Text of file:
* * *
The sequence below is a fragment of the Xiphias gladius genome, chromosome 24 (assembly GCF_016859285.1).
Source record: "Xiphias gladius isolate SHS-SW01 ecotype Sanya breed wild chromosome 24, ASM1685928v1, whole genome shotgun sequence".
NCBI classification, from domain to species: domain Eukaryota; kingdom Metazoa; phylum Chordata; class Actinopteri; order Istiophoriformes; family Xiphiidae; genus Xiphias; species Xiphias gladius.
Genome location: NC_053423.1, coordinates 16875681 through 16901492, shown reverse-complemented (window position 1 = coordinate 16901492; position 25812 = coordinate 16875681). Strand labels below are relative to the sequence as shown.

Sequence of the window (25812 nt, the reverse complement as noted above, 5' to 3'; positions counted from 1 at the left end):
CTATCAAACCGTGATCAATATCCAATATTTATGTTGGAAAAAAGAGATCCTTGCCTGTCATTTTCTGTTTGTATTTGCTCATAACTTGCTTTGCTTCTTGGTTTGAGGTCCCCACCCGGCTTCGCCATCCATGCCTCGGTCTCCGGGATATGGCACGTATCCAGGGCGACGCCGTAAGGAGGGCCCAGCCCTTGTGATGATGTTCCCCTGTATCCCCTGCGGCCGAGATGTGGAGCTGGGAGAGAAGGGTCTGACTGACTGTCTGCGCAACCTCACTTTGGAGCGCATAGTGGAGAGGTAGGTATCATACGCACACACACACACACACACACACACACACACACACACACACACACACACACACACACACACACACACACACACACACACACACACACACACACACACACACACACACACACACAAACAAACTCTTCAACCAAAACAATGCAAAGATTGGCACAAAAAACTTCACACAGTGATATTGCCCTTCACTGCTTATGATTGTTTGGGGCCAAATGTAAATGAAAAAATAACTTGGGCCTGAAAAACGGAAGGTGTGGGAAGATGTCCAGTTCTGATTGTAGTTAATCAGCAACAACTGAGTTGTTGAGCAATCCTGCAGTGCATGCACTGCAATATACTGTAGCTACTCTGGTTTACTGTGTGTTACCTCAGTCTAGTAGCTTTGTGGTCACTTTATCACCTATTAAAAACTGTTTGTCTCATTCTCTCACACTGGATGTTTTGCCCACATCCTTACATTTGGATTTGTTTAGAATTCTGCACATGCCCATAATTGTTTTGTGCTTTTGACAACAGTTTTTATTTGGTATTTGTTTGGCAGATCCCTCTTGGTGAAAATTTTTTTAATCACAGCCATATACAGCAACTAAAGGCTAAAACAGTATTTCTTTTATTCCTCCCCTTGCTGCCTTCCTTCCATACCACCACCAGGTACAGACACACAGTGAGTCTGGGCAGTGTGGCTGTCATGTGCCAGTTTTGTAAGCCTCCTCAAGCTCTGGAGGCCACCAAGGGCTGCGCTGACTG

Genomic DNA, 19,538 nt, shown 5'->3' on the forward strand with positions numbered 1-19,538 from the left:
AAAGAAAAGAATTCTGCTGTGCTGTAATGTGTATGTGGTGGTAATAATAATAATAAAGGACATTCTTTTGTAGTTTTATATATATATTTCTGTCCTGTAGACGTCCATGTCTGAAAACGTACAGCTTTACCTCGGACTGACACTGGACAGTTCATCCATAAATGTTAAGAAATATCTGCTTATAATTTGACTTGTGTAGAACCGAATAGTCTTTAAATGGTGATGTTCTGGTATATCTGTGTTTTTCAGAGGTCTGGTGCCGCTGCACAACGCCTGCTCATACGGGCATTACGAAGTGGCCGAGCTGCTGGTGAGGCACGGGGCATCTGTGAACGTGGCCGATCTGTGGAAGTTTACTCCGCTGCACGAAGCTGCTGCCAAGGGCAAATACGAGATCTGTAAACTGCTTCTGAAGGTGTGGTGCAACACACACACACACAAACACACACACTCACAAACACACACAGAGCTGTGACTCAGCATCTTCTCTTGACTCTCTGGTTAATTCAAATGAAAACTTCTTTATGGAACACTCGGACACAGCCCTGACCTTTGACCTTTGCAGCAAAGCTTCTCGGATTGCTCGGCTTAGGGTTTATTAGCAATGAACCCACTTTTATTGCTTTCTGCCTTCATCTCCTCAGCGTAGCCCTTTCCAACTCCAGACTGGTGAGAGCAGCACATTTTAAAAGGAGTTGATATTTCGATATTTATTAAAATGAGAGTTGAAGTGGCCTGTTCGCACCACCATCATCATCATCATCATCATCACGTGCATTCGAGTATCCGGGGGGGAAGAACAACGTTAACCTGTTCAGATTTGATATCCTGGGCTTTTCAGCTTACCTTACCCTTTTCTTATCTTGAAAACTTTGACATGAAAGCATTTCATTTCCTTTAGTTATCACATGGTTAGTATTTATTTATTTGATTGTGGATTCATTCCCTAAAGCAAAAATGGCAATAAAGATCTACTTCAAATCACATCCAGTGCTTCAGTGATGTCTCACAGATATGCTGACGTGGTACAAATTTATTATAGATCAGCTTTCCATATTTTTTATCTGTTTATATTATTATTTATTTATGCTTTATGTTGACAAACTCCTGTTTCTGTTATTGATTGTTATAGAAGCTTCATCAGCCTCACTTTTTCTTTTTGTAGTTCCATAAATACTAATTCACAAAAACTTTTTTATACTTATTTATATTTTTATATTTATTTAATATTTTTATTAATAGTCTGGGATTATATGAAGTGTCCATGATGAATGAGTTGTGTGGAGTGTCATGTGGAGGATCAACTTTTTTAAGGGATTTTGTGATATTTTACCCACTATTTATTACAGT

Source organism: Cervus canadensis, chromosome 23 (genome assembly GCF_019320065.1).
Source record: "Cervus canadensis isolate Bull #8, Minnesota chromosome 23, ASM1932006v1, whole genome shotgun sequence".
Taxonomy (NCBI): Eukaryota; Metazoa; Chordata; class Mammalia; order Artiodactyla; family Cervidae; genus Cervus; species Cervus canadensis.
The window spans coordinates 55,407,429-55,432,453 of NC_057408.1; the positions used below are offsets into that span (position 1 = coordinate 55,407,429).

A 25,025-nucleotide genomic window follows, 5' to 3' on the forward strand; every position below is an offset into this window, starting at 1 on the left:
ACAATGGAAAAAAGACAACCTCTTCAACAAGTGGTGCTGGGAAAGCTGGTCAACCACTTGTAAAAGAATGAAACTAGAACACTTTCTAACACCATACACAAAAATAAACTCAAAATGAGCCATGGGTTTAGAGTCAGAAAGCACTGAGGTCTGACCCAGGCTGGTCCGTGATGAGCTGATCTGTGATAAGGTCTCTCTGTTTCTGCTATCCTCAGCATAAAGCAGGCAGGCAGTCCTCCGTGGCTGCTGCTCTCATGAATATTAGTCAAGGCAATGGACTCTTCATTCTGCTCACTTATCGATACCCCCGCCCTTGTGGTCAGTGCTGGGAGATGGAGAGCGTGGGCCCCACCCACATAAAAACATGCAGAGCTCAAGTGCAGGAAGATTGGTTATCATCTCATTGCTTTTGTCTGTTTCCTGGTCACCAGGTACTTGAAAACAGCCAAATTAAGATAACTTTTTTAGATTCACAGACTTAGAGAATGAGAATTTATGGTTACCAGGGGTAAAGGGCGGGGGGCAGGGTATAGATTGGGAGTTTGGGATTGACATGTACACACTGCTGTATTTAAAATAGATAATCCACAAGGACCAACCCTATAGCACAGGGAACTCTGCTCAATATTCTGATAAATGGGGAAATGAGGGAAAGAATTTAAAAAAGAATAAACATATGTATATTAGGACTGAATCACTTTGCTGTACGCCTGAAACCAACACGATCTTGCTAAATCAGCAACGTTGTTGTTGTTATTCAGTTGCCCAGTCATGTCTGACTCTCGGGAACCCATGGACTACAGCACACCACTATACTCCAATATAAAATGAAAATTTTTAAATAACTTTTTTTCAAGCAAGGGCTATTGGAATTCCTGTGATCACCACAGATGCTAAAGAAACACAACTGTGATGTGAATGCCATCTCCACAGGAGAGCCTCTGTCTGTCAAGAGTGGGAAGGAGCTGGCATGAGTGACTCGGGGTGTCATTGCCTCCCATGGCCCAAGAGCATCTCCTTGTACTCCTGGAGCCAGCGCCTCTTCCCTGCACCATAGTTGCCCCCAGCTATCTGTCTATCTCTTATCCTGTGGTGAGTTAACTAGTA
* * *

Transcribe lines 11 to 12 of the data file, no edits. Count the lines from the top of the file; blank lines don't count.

Taxonomy (NCBI): Eukaryota; Metazoa; Chordata; class Mammalia; order Artiodactyla; family Cervidae; genus Cervus; species Cervus canadensis.
The window spans coordinates 55,407,429-55,432,453 of NC_057408.1; the positions used below are offsets into that span (position 1 = coordinate 55,407,429).